Tories hail Sturgeon’s exit as huge blow to Scottish independence

“Nicola Sturgeon’s resignation represents a “generational setback” for Scottish independence, ministers believe, while senior Labour figures say it will help Sir Keir Starmer to secure victory at the next election. The first minister announced on Wednesday that she would stand down, admitting she had become a polarising figure and no longer had the energy to lead the campaign for independence. In a press conference at Bute House in Edinburgh, where she appeared close to tears, she said that while she believed the majority of Scotland backed independence this support “needs to be solidified”… Senior Tories and figures in the Labour Party reacted with jubilation. “The case for independence is massively weaker,” a senior government source said.” – The Times

  • SNP prepares to rip up her gender Bill – Daily Telegraph
  • Exit could help Scottish Labour regain ground, say senior figures – The Guardian
  • Independence movement faces strains – FT
  • Hundreds of unionists take to streets in Glasgow and celebrate – Daily Mail
  • A tribal leader for tribal times – The Times
  • The end of an era for Scotland – The Guardian


  • Murrell urged to step aside as SNP chief executive amid ‘missing’ £600,000 – Daily Telegraph
  • First Minister refuses to say if she has been quizzed by police – Daily Mail
  • Forbes: the SNP star tipped to replace Sturgeon – The Times

>Yesterday: ToryDiary: Alister Jack the giant slayer? Sturgeon had plenty of reasons to go, but few explain why she went now.

Eddie Barnes: Scotland’s in a worse state than when she took over

“Not long after lockdown began back in March 2020, Sturgeon started holding daily press conferences. And then she carried on. And on. And on… And it is those press conferences at which she made her reputation which perfectly sum up the legacy of Nicola Sturgeon, the longest serving First Minister of Scotland. They demonstrated her ample presentational gifts. They illustrated her most admirable political quality: her sheer stamina and endurance. But they also exposed her greatest failing as a political leader. Despite her spending every day speaking to the nation, Scotland did no better than the rest of the UK in the way it managed the Covid outbreak. It was a great performance, but it didn’t deliver.” – Daily Mail

  • Deluded London liberals never saw the truth about Saint Nicola – Jenny Hjul, Daily Telegraph
  • Career-long mission has ended in failure – Iain Martin, The Times
  • Sturgeon lacked any answer to intransigence from Westminster – Robert Shrimsley, FT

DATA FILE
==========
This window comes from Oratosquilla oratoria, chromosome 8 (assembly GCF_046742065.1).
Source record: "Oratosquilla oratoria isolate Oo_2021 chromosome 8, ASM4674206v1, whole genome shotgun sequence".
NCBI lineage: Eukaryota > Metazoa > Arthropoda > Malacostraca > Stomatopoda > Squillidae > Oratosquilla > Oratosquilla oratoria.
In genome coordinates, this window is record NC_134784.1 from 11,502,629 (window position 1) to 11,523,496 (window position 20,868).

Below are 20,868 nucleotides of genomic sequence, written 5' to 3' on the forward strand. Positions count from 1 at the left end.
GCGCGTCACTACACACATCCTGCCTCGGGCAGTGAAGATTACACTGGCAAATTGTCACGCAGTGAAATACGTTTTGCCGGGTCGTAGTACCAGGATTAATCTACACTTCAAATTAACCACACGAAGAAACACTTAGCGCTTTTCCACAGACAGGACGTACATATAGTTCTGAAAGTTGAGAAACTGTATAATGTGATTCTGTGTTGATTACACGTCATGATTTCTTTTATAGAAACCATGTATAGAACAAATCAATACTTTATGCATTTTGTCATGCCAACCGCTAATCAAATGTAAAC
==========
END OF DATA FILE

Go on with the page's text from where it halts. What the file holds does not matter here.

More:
• Finally, the leader who failed my party for years is found out – Jim Sillars, Daily Mail
  • She thought she knew better than voters – Paul Baldwin, Daily Express
  • If it weren’t for JK Rowling, Sturgeon would never have fallen – Michael Deacon, Daily Telegraph
  • All possible paths to independence are blocked – Andrew Neil, Daily Mail


  • Scotland has paid a high price for 16 years of nationalist failure – The Times
  • It is incumbent on Unionists in Scotland to up their game – Daily Telegraph
  • Exit does not remove threat to the Union – FT

>Today: ToryDiary: Sunak and Sturgeon. His part in her downfall.

Keep public sector pay rises below five per cent, says Treasury

“Public sector pay rises must stay below 5 per cent next year to control inflation, the Treasury has told ministers in a move that could prolong strikes beyond the summer. Unions are preparing to continue their campaign of industrial action for months as ministers struggle to agree pay offers with No 11 for the financial year starting in April. Teachers said on Wednesday that further industrial action was “inevitable” and there is increasing concern in government that prolonged strikes by health workers will imperil Rishi Sunak’s promise to bring down NHS backlogs. NHS chiefs believe that a target to eliminate waits of more than a year and a half by the end of next month is likely to be missed as strikes continue.” – The Times

  • Think tank predicts Hunt will ‘almost certainly’ extend energy guarantee – Daily Mail

>Today: Chris McGovern in Local Government: How to end the teachers strike? Fund a pay rise by reducing the number of support staff.

>Yesterday: Chloe Dobbs in Comment: The state sector would pay the price for Starmer’s short-sighted tax raid on private schools

Defence 1) Military has been ‘hollowed out by successive governments since 1991’

“Ben Wallace has called for a return to ‘investing in defence properly’ as he hit out at successive governments for ‘hollowing out’ the military. The Defence Secretary accused ministers of ‘raiding’ his department’s budget since 1991 and said he faced an uphill struggle to get more cash ahead of next month’s Budget. But he said he hoped defence spending had ‘turned the corner’ after being given an extra £16billion over four years in 2020. He also branded reports in the German media about Nato asking Berlin to remain in charge of the alliance’s rapid reaction force next year as ‘just b****cks’. The UK is scheduled to take leadership of the Nato Response Force (NRF) from Berlin at the end of the year, but German media has claimed Nato asked Berlin to remain in charge due to depleting British resources.” – Daily Mail